The place has a strong association with Governor Samuel Wensley Blackall and the prominence of the site selected for his huge monument indicates the prestige allotted to him and remains as a legacy of his influence and popularity. The Cemetery also has a special association with the life and work of its Trustees - those responsible for its the development and maintenance, most of whom are interred within the grounds. As a foundation Trustee, architect James Cowlishaw's (1834-1929) association spanned 59 years. John Petrie (1822-1892), builder, monumental mason and Brisbane's first Lord Mayor was also a foundation Trustee and his monumental masonry business located opposite the main entry to the cemetery for 100 years produced a large proportion of the memorials and headstones in the cemetery. Architect Edward Myer Myers (1864-1926) was a Trustee from 1920 until his death and was responsible for the design of the Amenities Building. The monuments and gravestones provide evidence of the practice of monumental masonry and art metalwork in Queensland and of the work of notable architects, sculptors, artists and other craftsmen.


Bureaucratic procrastination, manoeuvring and public discontent colour the early history of the Brisbane General Cemetery at Toowong and contributed to the decades of delay in providing a new General Cemetery for Brisbane in the second half of the nineteenth century.

The first cemetery serving the small penal settlement that was Brisbane between 1825 and 1842 was located near Skew Street, the northern approach to the William Jolly Bridge. It was here that soldiers and convicts were interred but was considered unfit for the burial of children. One soldier's four children were buried in a brick crypt in an area at North Quay near Herschel Street.

The concept of a rural cemetery located outside the bounds of town limits emerged as a major transformation in burial practices in the late 18th century in Britain and Europe and was well established by the time towns and settlements were being formed in Queensland. The new burial grounds surveyed at North and South Brisbane in 1844, just beyond the western boundary of the municipality, proved however, not to be sufficiently removed from the settlement. Whilst the proximity of both grounds allowed customary procession on foot, and natural drainage away from the early settlement served to allay sanitary concerns, as early as 1851, the public were petitioning the Government of NSW to relocate the North Brisbane Burial Grounds known as the Milton/Paddington Cemetery. Brisbane's rapid expansion following its opening to free settlement in 1842 was such that the Paddington Cemetery, was now in the heart of a prime inner residential area and was being challenged by the residents who feared for their health.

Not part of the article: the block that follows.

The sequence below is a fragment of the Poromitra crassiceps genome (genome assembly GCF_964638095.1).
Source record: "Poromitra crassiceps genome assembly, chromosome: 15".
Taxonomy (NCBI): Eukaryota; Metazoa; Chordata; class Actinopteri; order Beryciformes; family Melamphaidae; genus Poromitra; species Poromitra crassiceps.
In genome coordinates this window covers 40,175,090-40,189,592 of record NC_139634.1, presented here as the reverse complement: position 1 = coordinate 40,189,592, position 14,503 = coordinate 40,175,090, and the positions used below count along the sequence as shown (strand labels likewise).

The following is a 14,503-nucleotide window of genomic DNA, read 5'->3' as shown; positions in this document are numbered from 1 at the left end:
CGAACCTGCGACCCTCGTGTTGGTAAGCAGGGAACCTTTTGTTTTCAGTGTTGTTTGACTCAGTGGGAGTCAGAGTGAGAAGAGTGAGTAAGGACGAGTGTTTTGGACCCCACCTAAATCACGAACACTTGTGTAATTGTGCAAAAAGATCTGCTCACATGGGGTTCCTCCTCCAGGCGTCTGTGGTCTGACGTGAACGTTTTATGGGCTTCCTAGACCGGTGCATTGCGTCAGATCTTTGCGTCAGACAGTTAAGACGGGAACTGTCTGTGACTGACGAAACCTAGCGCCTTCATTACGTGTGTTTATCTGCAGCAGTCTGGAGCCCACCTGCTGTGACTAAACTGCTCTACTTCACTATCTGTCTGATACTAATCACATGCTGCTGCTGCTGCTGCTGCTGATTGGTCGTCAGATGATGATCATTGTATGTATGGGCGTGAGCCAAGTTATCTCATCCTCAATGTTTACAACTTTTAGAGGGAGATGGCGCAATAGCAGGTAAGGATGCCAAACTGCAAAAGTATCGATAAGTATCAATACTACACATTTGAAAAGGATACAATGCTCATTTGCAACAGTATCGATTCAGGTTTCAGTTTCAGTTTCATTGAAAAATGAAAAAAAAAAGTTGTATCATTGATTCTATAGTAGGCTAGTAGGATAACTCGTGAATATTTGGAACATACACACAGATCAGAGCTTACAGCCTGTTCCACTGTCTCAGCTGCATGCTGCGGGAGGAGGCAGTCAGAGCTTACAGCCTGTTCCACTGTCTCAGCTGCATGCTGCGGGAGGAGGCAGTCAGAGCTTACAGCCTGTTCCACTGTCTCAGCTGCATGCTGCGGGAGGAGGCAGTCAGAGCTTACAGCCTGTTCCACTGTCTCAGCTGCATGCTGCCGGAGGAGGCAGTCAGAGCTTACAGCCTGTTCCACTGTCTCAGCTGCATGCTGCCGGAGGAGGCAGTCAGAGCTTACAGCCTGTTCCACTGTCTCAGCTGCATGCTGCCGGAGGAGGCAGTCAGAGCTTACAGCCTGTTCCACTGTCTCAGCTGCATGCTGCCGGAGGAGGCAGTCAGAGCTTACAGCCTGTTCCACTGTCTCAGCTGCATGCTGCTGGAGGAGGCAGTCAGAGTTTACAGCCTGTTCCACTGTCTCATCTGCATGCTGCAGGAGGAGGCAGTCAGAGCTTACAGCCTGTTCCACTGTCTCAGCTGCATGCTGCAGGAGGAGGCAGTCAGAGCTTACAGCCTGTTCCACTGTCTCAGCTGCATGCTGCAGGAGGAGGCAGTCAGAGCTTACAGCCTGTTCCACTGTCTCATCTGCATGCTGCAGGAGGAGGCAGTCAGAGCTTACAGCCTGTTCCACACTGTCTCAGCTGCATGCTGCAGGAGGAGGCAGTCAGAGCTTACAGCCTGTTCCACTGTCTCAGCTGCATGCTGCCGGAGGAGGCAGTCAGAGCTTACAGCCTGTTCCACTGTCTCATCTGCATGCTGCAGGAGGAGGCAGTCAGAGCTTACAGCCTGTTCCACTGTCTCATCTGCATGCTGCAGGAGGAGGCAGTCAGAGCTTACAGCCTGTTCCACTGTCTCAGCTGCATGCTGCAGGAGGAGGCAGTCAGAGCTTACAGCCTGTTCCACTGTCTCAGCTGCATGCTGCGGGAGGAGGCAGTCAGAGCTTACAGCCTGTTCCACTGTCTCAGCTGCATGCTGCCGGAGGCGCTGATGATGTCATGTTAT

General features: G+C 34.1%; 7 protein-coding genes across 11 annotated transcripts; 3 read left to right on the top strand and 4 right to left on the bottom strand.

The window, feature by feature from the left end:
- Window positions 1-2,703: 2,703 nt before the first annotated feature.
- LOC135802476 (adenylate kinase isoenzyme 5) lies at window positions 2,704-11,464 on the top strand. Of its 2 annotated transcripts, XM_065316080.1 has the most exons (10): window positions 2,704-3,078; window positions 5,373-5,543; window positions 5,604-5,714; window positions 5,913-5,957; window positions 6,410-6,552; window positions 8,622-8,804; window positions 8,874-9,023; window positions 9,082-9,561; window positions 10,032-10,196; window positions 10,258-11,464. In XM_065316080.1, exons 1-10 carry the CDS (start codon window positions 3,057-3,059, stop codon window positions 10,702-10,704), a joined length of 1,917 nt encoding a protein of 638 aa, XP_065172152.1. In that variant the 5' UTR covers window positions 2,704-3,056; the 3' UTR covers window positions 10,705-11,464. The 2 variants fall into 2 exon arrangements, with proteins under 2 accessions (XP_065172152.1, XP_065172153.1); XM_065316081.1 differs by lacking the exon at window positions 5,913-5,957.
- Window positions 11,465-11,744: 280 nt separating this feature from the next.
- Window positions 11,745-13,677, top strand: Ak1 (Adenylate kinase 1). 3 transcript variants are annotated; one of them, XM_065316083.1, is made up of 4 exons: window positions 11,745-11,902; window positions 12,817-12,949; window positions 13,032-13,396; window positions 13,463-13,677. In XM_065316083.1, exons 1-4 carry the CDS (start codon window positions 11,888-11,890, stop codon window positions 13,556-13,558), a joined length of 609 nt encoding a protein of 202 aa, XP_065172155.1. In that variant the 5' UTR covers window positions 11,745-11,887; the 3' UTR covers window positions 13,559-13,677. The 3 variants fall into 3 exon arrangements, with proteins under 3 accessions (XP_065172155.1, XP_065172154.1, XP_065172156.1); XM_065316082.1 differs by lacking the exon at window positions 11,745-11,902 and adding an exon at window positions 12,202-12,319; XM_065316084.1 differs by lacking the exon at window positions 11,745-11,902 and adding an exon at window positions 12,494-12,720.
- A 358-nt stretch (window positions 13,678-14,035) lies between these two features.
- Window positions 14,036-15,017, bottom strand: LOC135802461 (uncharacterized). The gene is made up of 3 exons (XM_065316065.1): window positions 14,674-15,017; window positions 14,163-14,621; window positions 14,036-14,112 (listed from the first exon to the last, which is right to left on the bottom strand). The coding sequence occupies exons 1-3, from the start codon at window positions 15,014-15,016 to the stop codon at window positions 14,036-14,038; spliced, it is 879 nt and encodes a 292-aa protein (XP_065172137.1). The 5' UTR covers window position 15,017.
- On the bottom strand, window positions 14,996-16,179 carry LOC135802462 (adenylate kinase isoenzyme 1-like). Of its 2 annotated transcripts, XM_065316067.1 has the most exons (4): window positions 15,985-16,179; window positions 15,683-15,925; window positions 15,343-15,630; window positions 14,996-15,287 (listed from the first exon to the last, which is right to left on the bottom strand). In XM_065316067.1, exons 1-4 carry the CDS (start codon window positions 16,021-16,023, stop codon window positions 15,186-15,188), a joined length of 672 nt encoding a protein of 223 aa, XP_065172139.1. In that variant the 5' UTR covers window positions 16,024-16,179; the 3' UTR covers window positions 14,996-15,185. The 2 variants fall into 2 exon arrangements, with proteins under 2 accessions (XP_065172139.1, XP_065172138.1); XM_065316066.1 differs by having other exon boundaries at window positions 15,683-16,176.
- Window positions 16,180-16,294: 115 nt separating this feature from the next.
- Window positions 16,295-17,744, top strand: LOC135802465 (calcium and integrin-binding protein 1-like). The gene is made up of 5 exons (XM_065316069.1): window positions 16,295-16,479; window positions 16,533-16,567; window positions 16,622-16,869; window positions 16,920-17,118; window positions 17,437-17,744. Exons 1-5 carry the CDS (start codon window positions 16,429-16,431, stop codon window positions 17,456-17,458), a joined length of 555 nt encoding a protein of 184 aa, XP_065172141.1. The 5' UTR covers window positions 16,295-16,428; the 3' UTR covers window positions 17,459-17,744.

The first progress to establish a new cemetery were made in 1861 when 200 acres was set aside for cemetery purposes, 2 miles south west of the Milton Cemetery at Toowong. The land however, was chosen by default rather than by design. Augustus Gregory, the Surveyor -General had not favoured the Toowong site but found it to be the only locality to present the requisite requirements. The appropriateness of the site at Toowong for the purpose of a General Cemetery was an issue contested for the next two decades. The isolation and suitability of the Toowong site with its lack of access and public transport fuelled dissent and debate and the public continued to use the cheaper, more accessible familial grounds at Milton.

Although the Cemetery Act was passed in 1866 providing the means to establish general cemeteries under the control of government appointed trustees, it was another decade before the Cemetery was officially opened. In 1868, a further portion of Crown land, 53 acres in area, north of the cemetery reserve was added to fulfil of the Trustee's requirement for the entire cemetery to be surrounded with public roads.

The reserve of 250 acres 1 rood was gazetted and the Cemetery Trust established in October 1870 and its honorary trustees were amongst Brisbane's most prominent political and business figures - James Cowlishaw, John Hardgrave, William Pettigrew, Samuel Walker Griffith, George Edmonstone, Alexander Raff, John Petrie (Chairman), Michael Quinlan and Nathaniel Lade.

Trial sinkings at Toowong in December 1870 found the ground to be unsuitable, but this knowledge did not prompt the government to secure a more appropriate location. Queensland's second governor, Samuel Wensley Blackall had been a supporter of the Toowong site and in his ill health indicated his desire to be buried there. He was buried on the highest knoll on 3 January 1871 and his memorial is the largest and most prominent in the cemetery with commanding views of the city and surrounds.

The Surveyor General, the Trustees and the Colonial Secretary had not favoured the Toowong Site and even after the burial of Governor Blackall on its most prominent peak, the Trustees were still pursuing other more suitable prospects for a cemetery site. Three private properties had been offered for sale for cemetery purposes. Of these, Trustee George Edmondstone's property on Enoggera Creek was identified as being most suitable, however the Colonial Treasurer could not reach an agreement on price and the Toowong site came to be accepted as the Brisbane General Cemetery grounds.